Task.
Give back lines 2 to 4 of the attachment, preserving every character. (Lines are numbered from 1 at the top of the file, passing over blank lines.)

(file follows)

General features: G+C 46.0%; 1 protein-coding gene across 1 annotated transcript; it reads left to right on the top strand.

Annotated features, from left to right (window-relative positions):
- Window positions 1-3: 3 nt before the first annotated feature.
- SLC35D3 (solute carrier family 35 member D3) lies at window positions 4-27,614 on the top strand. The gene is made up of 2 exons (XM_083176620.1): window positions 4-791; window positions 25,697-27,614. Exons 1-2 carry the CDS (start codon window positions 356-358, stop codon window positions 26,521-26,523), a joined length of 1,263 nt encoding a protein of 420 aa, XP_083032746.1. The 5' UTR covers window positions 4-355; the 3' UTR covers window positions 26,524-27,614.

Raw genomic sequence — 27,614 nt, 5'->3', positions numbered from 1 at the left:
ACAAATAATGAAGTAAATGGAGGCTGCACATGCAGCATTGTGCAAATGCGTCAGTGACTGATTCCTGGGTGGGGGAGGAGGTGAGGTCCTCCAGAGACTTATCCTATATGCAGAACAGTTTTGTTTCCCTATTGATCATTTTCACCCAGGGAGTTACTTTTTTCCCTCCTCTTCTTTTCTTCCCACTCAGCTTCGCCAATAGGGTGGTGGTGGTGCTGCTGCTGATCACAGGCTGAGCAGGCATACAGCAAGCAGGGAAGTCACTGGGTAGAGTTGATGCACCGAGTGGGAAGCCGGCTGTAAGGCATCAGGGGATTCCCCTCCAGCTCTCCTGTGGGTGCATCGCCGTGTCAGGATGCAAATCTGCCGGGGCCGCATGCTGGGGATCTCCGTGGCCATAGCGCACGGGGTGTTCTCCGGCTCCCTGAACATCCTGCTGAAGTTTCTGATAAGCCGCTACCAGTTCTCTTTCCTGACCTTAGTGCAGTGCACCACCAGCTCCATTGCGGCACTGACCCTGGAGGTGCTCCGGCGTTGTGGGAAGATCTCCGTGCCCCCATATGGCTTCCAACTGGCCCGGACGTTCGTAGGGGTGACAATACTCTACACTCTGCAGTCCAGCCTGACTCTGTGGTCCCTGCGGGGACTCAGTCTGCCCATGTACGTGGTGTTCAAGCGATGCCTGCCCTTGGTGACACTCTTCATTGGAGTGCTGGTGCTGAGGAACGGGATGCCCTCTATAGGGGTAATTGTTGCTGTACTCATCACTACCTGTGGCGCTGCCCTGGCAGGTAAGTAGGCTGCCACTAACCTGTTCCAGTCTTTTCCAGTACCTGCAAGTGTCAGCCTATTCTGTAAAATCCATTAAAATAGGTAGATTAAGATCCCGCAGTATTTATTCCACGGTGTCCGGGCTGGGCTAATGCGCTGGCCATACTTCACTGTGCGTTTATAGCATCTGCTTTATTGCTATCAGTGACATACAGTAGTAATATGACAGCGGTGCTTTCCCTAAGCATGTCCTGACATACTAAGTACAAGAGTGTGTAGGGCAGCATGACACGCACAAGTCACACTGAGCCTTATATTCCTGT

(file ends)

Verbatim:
Annotated features, from left to right (window-relative positions):
- Window positions 1-3: 3 nt before the first annotated feature.
- SLC35D3 (solute carrier family 35 member D3) lies at window positions 4-27,614 on the top strand. The gene is made up of 2 exons (XM_083176620.1): window positions 4-791; window positions 25,697-27,614. Exons 1-2 carry the CDS (start codon window positions 356-358, stop codon window positions 26,521-26,523), a joined length of 1,263 nt encoding a protein of 420 aa, XP_083032746.1. The 5' UTR covers window positions 4-355; the 3' UTR covers window positions 26,524-27,614.